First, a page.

Mainstream media, attorneys, and business owners are discussing the meaning and impact of a two paragraph press release issued on July 29 by the Office of the General Counsel of the National Labor Relations Board (NLRB). That Office is the "prosecuting arm" of the NLRB, and in the press release, the General Counsel indicated he has authorized the issuance of unfair labor practice (ULP) complaints against franchisor McDonald’s USA, LLC for the actions of its franchisees. In a typical franchisor-franchisee relationship, a franchisor, like McDonald’s, may contract with a franchisee to provide the latter with use of the franchise name, logo, processes, recipes, etc., in exchange for an upfront franchise fee and sales-based royalties. So is this press release declaring McDonald’s a "joint employer" with potentially over 13,000 United States franchisees the super-sized issue pundits have made it out to be?
Over the past two years, 181 ULP charges have been filed with the NLRB involving numerous McDonald’s restaurants. The charges arose largely from the termination of a number of fast food workers who had participated in various protests and union organizing efforts at McDonald’s franchised stores across the country. Per the General Counsel’s press release, 68 of those cases were found to be meritless, 64 are pending investigation, and 43 were found to have merit. In those 43 cases found to have merit, the General Counsel contends that the various franchisees and McDonald’s USA, LLC (the franchisor headquartered in Illinois) are "joint employers" and will therefore be named as parties to the complaints.
We have previously discussed the United States Court of Appeals for the Third Circuit’s views on joint employer status under the Fair Labor Standards Act (FLSA), a different federal statute.
Why all the hubbub now under the National Labor Relations Act (NLRA)?
Typically, the NLRB (and the reviewing federal courts) have found that franchisees are independent operations, that franchisors like McDonald’s USA, LLC are not responsible for decisions made by the franchisees about hiring, firing, wages, benefits, etc., and that consequently they are not joint employers with the franchisees. If the franchisor is deemed to be a joint employer with the franchisee, the franchisor can potentially be held liable for any violations of law engaged in by the franchisee. The General Counsel’s theory, if ultimately adopted by the Board, would no doubt render the franchisor-franchisee model much less appealing to the business community. Why would any company want to license its intellectual property and business model, losing out on potential profit, if the franchisor will be held responsible anyway for actions undertaken by the separately-owned franchisee?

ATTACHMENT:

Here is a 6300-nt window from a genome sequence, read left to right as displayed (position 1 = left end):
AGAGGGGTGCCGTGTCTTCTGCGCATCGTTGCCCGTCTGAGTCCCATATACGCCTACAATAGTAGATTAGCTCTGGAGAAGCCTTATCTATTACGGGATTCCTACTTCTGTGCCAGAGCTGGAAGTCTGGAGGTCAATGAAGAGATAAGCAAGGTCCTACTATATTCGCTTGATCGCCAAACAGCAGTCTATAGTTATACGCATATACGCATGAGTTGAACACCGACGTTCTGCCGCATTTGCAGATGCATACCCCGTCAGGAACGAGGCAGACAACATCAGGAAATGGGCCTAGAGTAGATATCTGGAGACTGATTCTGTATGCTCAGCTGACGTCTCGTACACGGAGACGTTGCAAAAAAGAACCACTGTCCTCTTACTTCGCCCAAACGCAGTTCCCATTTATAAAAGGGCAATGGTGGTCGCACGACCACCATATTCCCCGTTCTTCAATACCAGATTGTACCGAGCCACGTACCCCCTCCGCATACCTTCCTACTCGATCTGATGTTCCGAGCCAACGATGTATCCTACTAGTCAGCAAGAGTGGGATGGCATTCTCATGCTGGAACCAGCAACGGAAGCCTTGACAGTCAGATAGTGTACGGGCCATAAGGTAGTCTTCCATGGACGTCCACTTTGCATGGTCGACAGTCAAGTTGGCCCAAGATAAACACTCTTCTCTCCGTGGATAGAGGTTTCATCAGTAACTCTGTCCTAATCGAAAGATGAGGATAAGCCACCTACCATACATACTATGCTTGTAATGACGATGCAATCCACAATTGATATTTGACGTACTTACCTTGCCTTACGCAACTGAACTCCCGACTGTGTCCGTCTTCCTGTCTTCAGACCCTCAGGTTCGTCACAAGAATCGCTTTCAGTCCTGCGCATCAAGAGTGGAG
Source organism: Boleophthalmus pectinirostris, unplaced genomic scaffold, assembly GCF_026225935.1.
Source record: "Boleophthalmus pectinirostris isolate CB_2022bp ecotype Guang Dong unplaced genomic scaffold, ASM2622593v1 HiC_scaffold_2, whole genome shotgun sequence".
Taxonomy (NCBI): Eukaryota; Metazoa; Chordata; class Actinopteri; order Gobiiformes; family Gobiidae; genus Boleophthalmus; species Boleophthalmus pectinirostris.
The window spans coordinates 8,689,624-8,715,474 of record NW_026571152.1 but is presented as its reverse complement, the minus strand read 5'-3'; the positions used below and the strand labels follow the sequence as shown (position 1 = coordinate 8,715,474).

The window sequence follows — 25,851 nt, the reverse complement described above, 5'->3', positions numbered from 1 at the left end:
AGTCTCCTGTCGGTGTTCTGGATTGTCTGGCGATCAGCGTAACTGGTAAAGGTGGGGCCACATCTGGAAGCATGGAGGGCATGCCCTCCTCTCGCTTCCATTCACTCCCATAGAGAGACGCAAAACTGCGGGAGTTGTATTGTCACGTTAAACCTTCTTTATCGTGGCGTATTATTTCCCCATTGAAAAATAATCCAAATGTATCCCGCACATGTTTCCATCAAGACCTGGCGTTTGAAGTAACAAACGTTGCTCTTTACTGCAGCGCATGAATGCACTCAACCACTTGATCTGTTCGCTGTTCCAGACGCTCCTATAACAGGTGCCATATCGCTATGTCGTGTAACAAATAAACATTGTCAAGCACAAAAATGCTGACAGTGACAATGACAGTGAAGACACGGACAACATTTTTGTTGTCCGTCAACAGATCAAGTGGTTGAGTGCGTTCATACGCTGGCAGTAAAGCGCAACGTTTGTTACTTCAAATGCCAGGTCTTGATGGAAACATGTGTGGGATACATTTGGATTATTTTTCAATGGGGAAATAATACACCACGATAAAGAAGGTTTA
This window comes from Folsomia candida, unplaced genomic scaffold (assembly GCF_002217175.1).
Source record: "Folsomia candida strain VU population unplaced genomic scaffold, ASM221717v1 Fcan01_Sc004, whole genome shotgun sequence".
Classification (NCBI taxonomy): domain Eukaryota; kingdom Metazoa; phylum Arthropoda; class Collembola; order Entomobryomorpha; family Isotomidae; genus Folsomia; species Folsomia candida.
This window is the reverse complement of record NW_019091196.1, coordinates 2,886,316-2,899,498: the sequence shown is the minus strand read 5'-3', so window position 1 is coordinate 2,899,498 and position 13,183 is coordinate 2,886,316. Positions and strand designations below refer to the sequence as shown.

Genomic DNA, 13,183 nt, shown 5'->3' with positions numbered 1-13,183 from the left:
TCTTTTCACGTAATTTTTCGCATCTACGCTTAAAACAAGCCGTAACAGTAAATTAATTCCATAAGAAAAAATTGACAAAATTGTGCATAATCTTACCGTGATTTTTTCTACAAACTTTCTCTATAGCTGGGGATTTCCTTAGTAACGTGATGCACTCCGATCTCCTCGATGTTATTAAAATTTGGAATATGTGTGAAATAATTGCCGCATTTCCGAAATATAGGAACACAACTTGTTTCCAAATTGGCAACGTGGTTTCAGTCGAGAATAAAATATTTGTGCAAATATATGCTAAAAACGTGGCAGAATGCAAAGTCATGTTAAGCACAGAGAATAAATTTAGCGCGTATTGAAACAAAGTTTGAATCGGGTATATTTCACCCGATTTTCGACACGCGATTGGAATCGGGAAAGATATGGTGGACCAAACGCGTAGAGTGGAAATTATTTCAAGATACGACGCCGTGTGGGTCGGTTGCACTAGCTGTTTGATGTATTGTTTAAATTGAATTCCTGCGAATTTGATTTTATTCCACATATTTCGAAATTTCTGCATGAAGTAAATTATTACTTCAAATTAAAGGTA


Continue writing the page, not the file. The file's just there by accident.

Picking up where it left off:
Unions are of course thrilled with the General Counsel’s decision because they have consistently asserted that large franchisors like McDonald’s and Burger King have ultimate control over everything that goes on in their franchisees’ restaurants. Union activists, like those at the Service Employees International Union (SEIU), believe that by holding large franchisors as joint employers with the franchisees, workers can put more pressure on large fast food chains and other franchisors to improve employee benefits and raise wages—and perhaps even unionize McDonald’s/fast food workers nationwide rather than having to organize individual elections at each franchise location.
At this stage, this is only a prosecutorial determination by the NLRB’s General Counsel based on his opinion and investigation of the 40+ cases referenced above (notably the General Counsel provides no reasoning for his joint employer theory in the press release). And while his decision to authorize the issuance of Complaints is not a precedential court decision, Board Decision, or even a decision by an NLRB Administrative Law Judge, employers—especially franchisors and those who utilize contractors or subcontractors—should take heed of the General Counsel’s statement. Why? The General Counsel’s press release comes at a time when the NLRB itself has been reconsidering its whole approach to the joint employer issue. It is very likely that the pro-union Board will soon adopt a broader definition of the term "joint employer," once again making it easier for unions to organize employees.
What is an employer to do while we wait for a Board or court decision? If an employer is in what could be determined to be a joint employer relationship, the business may want to consider steps to further define boundaries between the two employers, in order to lessen the likelihood of a finding of joint employer status. At a minimum, employers should take reasonable measures intended to ensure that their business partners, franchisees, and subcontractors are in compliance with applicable federal and state employment laws. Stay tuned for further developments!